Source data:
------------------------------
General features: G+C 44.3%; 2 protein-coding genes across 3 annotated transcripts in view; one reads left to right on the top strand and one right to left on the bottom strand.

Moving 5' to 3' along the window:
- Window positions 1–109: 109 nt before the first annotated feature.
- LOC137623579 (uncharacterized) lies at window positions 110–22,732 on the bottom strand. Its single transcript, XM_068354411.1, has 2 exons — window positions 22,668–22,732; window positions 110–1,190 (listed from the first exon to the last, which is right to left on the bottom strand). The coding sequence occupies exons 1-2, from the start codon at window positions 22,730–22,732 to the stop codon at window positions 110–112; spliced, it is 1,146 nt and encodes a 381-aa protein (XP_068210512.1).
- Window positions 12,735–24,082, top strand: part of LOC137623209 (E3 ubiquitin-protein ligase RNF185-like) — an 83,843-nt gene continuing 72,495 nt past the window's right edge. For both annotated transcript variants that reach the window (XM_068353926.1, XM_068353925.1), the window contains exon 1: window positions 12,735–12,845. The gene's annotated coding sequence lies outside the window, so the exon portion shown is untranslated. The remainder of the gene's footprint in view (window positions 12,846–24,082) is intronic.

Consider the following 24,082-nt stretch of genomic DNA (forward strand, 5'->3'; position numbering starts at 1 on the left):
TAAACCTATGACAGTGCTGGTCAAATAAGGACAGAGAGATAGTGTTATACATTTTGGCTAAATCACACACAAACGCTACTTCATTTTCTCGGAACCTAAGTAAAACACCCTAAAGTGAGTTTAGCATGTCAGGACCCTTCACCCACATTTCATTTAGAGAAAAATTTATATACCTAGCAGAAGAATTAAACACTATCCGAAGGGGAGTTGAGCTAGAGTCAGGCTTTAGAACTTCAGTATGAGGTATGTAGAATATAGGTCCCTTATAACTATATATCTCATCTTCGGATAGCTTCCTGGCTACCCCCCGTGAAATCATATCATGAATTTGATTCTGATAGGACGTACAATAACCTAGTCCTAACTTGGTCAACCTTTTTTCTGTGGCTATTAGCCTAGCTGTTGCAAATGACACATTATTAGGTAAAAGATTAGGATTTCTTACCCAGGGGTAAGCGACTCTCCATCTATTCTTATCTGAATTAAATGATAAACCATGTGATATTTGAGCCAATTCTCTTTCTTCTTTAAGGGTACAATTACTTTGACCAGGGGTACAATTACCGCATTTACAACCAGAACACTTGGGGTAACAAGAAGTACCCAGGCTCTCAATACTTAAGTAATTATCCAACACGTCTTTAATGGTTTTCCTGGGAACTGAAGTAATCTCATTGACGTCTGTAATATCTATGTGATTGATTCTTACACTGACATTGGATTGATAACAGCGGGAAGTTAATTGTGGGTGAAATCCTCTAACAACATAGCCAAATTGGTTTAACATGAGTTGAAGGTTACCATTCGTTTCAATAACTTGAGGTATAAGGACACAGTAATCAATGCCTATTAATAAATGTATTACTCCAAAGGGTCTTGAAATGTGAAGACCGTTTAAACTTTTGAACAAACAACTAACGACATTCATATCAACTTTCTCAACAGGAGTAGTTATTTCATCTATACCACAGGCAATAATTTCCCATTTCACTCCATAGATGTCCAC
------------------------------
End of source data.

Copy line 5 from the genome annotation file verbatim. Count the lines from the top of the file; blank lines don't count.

- Window positions 12,735–24,082, top strand: part of LOC137623209 (E3 ubiquitin-protein ligase RNF185-like) — an 83,843-nt gene continuing 72,495 nt past the window's right edge. For both annotated transcript variants that reach the window (XM_068353926.1, XM_068353925.1), the window contains exon 1: window positions 12,735–12,845. The gene's annotated coding sequence lies outside the window, so the exon portion shown is untranslated. The remainder of the gene's footprint in view (window positions 12,846–24,082) is intronic.